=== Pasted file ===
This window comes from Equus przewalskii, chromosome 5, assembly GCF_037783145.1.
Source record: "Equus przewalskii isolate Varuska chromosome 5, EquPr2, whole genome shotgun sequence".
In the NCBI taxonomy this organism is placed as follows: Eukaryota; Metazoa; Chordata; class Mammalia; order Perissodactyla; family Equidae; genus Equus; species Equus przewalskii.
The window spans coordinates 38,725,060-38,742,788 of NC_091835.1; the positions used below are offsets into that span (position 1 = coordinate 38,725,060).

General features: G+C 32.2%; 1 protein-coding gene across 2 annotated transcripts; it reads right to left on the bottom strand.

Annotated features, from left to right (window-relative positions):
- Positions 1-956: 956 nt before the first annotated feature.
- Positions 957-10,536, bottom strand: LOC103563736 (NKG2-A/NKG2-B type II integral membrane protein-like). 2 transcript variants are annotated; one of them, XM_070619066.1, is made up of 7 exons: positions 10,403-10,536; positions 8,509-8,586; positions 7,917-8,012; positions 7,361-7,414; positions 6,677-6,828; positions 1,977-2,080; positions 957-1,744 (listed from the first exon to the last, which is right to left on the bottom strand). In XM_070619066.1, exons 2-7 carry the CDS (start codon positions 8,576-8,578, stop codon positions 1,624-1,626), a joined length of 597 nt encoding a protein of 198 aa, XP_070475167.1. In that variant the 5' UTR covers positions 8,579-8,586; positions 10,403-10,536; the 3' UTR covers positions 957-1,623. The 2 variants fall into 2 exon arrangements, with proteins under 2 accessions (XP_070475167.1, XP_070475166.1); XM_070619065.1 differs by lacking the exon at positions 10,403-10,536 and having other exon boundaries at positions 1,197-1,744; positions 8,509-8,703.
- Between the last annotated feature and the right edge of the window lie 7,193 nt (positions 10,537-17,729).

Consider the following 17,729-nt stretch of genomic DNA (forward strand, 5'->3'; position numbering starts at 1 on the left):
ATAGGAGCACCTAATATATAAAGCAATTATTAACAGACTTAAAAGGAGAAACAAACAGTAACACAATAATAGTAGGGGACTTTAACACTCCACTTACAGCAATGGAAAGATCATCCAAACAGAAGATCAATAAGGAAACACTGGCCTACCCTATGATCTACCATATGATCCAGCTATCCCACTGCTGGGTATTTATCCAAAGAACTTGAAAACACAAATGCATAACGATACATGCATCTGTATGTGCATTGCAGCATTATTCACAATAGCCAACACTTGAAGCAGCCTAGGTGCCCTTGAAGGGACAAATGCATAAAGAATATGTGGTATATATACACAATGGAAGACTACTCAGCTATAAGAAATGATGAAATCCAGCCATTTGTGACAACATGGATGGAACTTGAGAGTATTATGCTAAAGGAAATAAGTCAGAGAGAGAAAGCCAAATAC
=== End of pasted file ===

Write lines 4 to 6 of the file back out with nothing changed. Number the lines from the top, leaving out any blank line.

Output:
The window spans coordinates 38,725,060-38,742,788 of NC_091835.1; the positions used below are offsets into that span (position 1 = coordinate 38,725,060).

General features: G+C 32.2%; 1 protein-coding gene across 2 annotated transcripts; it reads right to left on the bottom strand.

Annotated features, from left to right (window-relative positions):